The silver lining here? It’s incredibly easy to lump Alexa speakers together into groups that can then all play the same song in different rooms. That’s perfect if, say, you put the Amazon Echo Show 8 in a kitchen and have something more substantial like the Amazon Echo Studio in your living room both playing the same song. By itself, the Amazon Echo Show 8’s sound quality still leaves something to be desired, but when it’s part of a larger group, it doesn’t stand out as much from the crowd.
It’s a similar story for display, too. The Amazon Echo Show 8’s 1280 x 800 resolution display won’t blow you away - especially when compared to tablets or laptops - but it’s fine for watching a cooking tutorial video or a short show on Amazon Prime Video. The picture isn’t cinematic, certainly, especially without HDR support, and often you’ll still likely rather watch movies and shows on your phone that will have HDR support instead.
There’s also the elephant in the room – and that’s the lack of proper YouTube support. Sure, you’ll still be able to access the service through a web browser, but you won’t find a native app for the Amazon Echo Show like you would for Amazon Prime Video and Netflix. That’s a minor quibble, but it’s one more reason you might be better served by buying a streaming stick like the Amazon Fire TV Stick 4K or Amazon Fire TV Cube instead of a smart display.
Lastly, in terms of smart home features, it’s worth noting that the Amazon Echo Show 8 doesn’t have a built-in Zigbee hub. It can still connect to many devices over Bluetooth, but you wouldn’t want to buy this to be the brains of your burgeoning smart home only to find out that some of the lightbulbs, smart thermostats, smart cameras and doorbells will require longer setup processes because the Echo Show 8 doesn’t have a hub built-in. It’s another small point, admittedly, but the difference in difficulty between setting up devices with a Zigbee hub and without one can be pretty substantial in terms of total install time.
Should you buy the Amazon Echo Show 8 (2021)?
Buy it if...
You can’t decide between an Echo Show 5 and an Echo Show 10
Perfectly priced between the Amazon Echo Show 5 and Amazon Show Show 10, the Echo Show 8 is a happy medium in terms of screen size, resolution and sound quality.
You’re looking for a better video conferencing solution
Thanks to its Zoom integration and new zooming capabilities, the Echo Show 8 is a great display for video calls. Everyone should be able to see you clearly on the call and extra features like the photo booth mode will help stave off boredom between meetings.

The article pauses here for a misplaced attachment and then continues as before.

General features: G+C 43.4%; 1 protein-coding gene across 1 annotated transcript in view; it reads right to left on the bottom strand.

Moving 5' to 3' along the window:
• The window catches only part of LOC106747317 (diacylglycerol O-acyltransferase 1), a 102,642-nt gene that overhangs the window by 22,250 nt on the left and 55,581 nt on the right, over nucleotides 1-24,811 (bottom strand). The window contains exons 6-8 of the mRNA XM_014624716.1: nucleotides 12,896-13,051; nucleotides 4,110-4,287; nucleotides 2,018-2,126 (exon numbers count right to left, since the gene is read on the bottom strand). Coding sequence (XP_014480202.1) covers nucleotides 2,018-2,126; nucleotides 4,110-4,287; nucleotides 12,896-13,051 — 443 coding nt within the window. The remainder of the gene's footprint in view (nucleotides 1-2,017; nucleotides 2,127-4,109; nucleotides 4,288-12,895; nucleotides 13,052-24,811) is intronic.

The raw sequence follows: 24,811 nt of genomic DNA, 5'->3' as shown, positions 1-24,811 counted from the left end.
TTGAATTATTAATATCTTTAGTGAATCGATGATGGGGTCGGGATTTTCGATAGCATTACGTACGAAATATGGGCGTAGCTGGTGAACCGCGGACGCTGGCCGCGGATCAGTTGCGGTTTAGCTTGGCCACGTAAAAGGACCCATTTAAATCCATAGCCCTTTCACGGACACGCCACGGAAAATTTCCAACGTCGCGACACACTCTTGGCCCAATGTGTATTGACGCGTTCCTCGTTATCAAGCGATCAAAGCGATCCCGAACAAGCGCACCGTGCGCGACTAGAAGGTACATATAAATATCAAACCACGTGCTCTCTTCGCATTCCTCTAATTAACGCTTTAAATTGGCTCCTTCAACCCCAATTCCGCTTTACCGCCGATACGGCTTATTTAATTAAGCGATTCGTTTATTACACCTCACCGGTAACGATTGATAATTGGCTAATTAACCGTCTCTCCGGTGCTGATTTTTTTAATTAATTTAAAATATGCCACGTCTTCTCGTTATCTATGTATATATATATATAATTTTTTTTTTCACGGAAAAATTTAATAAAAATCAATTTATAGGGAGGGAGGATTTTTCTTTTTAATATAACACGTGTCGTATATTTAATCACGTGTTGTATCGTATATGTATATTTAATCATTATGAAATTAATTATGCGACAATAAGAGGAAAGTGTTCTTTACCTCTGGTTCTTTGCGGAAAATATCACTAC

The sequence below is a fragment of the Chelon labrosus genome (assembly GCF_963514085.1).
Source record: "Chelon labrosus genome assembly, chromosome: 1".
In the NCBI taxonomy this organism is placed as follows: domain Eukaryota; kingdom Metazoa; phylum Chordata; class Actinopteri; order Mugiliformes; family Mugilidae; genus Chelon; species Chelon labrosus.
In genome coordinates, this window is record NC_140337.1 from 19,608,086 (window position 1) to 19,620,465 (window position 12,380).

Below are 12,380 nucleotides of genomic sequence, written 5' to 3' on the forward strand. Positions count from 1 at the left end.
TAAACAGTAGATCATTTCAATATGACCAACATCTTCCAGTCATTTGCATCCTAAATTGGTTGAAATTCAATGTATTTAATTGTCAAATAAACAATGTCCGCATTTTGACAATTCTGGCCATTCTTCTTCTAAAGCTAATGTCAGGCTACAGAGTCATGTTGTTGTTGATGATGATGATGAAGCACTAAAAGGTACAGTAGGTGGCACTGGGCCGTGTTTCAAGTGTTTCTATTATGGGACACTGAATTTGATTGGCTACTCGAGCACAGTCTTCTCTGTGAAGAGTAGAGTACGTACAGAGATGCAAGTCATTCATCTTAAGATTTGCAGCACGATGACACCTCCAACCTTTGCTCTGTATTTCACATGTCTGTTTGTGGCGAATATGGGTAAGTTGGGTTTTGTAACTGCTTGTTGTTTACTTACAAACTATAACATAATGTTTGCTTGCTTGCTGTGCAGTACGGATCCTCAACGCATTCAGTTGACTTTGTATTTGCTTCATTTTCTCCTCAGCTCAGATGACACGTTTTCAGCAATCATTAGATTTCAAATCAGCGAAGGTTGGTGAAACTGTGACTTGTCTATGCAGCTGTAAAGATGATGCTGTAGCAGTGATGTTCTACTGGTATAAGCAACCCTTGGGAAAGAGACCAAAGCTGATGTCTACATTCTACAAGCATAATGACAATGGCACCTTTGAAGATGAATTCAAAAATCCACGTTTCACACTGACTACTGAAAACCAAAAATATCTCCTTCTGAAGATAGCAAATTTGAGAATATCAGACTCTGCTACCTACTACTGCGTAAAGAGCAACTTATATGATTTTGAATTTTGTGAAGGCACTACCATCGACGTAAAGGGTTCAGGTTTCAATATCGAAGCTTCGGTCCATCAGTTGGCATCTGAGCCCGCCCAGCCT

You want an Alexa speaker that has (nearly) every feature
Alexa is a powerful ally in the smart home space. It can show the lyrics to your favorite songs for impromptu karaoke and can deliver both the news and recipes in a visual, easy-to-digest format. That in itself can be more helpful than good sound quality if you’re more of a visual learner, and the 8-inch screen is fairly easy to see from a few feet away.
Don't buy it if...
You want exceptional sound or picture quality
As we've mentioned before, the Amazon Echo Show 8’s 1280 x 800 resolution display and dual 2-inch speakers aren’t going to win any awards in the AV department unfortunately. Without HDR or the ability to adequately stream hi-res audio, we don’t recommend this over a good speaker or tablet.
You already have an Echo Show 8 or Echo Show 10
If you already have an Echo Show 10, don’t replace it with this year’s Echo Show 8 – you’ve already got the best feature (a 13MP camera) in the Echo Show 10. Similarly, the Echo Show 8 from two years ago has many of the same design features as the new Echo Show 8 and isn’t worth upgrading for – especially if you don’t plan on using the camera that much.
You want to buy the brains of your smart home
Without a built-in Zigbee hub the Amazon Echo Show 8 can communicate with some smart home devices, but not all of them – and when you’re picking out a new smart light bulb or doorbell, the last thing you want to worry about is whether it will play nicely with your Echo.